|This article does not cite any sources. (December 2009) (Learn how and when to remove this template message)|
Kitabatake Yao in 1948
|Native name||北畠 八穂|
5 October 1903|
Aomori city, Japan
|Died||18 March 1982
Kamakura, Kanagawa Japan
|Genre||novels, children's literature|
Kitabatake Yao was born in Aomori city, Aomori Prefecture as the sixth of ten children. She began writing in high school and won a number of awards for short articles submitted to women’s magazines. After her graduation from high school, she moved to Tokyo and attended the Jissen Women's University, but was forced to drop out due to illness (tuberculosis (spondylitis) after around 18 months. She returned to Aomori and found employment as a substitute teacher in 1924, but continued to struggle with her sickness. In 1926, she published her initial works in the literary magazine Kaizō. Around this time, she also met fellow writer Fukada Kyūya, with whom she started to live as his common law wife.
With Fukada, she returned to Tokyo in 1929, living at first in Abiko, Chiba followed by Honjo in Tokyo. Although they were living together as husband and wife, Fukada never officially registered the marriage with the city office due to strong opposition from his family over Yao's weak health.
Yao continued to write, but as her writing was affected by her strong Tohoku accent and lack of higher education, she relied on Fukada to copy edit her works. Fukada had the works published under his own name, and soon was receiving fame and adulation as a brilliant new author, not to mention the royalties from the works. However, leading literary critics Kobayashi Hideo and Kawabata Yasunari eventually realized that Asunarao and Fukada's previous work Orokko no musume were not Fukada's works at all, but had been copy-edited or plagiarized from the writings of Kitabatake Yao. The scandal nearly ended Fukada's credibility as a writer
In March 1940, Fukada formally married Kitabatake Yao. However, in May 1941, Fukada happened to be reunited with his first love, Koba Shigeko (the daughter of Nakamura Mitsuo) in a chance meeting, and by August 1942, Shigeko gave birth to his illegitimate child. Yao soon found out about the affair, and Fukada quickly enlisted in the Imperial Japanese Army rather than return home. Fukuda was then ordered to wartime China.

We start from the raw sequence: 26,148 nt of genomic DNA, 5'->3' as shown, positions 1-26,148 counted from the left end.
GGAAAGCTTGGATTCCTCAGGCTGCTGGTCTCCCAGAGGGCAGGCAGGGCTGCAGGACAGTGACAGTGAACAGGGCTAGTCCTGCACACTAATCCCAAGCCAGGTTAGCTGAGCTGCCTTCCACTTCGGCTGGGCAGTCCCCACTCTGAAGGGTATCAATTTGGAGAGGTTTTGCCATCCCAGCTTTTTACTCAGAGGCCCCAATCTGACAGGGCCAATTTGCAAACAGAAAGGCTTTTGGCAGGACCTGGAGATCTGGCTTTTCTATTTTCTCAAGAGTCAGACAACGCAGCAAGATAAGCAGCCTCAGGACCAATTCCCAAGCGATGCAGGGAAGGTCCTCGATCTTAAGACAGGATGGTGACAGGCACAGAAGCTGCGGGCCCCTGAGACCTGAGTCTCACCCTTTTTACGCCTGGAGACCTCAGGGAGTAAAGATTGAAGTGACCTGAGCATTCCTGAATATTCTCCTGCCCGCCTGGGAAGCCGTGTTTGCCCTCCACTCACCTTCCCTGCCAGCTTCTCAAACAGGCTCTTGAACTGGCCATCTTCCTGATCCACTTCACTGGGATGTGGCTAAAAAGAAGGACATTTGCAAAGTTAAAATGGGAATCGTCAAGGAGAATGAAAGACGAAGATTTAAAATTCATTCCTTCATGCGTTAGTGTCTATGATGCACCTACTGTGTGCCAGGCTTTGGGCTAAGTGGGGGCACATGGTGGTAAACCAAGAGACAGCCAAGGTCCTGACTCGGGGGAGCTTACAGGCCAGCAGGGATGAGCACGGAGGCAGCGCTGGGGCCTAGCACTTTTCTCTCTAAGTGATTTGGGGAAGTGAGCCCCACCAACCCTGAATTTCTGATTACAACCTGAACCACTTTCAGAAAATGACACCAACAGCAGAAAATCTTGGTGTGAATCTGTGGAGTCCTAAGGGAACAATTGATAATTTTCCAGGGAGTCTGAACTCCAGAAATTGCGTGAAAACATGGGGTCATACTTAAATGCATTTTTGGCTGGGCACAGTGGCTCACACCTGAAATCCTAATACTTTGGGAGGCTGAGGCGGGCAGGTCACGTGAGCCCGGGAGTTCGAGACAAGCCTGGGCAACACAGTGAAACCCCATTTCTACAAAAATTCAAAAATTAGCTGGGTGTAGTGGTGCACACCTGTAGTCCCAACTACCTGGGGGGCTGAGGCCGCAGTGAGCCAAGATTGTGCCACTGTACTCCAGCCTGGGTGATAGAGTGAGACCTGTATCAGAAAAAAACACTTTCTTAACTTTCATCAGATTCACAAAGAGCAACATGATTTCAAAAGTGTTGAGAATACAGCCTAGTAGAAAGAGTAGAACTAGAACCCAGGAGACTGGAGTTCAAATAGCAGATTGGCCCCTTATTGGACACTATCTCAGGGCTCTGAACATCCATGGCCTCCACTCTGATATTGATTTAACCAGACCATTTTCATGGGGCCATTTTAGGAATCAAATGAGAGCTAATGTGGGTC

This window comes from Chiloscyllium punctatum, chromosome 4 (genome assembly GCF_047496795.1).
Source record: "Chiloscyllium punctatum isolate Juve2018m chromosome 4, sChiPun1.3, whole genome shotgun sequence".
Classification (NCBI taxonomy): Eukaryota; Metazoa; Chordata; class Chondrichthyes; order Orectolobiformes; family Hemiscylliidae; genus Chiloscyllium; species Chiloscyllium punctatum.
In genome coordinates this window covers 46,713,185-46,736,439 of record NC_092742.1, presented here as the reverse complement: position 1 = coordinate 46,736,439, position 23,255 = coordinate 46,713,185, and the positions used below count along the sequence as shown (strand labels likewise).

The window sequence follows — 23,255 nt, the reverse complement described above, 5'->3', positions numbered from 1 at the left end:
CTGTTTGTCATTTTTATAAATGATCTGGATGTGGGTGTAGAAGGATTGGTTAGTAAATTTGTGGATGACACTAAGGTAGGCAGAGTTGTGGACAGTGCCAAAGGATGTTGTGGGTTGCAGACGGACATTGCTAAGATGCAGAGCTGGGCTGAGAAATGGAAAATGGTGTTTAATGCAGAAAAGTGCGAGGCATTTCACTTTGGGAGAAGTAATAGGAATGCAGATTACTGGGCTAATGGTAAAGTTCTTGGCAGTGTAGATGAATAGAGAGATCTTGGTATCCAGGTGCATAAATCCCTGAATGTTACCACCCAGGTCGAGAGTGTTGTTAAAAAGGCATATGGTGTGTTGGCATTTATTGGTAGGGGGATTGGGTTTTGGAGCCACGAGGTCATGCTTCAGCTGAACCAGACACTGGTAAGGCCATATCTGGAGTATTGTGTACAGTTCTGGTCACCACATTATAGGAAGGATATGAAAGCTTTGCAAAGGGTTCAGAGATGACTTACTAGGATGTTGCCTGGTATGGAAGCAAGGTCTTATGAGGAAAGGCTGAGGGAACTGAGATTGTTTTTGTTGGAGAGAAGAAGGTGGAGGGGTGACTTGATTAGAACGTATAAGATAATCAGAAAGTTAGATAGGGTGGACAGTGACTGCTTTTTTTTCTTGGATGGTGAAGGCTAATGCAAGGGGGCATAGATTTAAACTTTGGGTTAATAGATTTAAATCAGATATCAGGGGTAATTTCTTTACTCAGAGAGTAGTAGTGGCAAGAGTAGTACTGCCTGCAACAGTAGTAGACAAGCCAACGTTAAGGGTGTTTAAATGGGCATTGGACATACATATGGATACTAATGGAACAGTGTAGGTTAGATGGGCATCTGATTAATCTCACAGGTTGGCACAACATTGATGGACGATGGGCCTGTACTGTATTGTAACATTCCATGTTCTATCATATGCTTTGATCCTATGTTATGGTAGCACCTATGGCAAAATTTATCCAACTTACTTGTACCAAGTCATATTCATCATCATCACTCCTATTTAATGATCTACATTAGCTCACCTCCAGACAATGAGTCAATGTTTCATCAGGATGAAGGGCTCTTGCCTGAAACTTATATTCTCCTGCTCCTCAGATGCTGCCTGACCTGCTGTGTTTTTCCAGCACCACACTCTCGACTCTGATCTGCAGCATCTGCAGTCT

In 1947, Yao formally divorced Fukada. She had already published her first story for children in a magazine called Ginga ("Galaxy") in 1946. The story was about sensitive and resilient children suffering from the loss of their parents and siblings during the war. This was followed by Jiro Buchin Nikki which was first serialized in Ginga from January to December 1947 and then published in book form the next year by Shinchosha. It is a full-length story of Jiro and his younger sister (nicknamed Buchin) repatriated from Japan's South Pacific Mandate, who have come to live in a village in the Tōhoku region of northern Japan. Although separated from their parents and elder brother, whom they missed very much, they are comforted and encouraged by kindly rural people surrounding them.
In 1948, Yao moved in with author and literary critic Shiroyanagi Yoshihiko (1921–1992) almost 20 years her junior. They lived together in Kamakura, Kanagawa until her death of jaundice at the age of 78.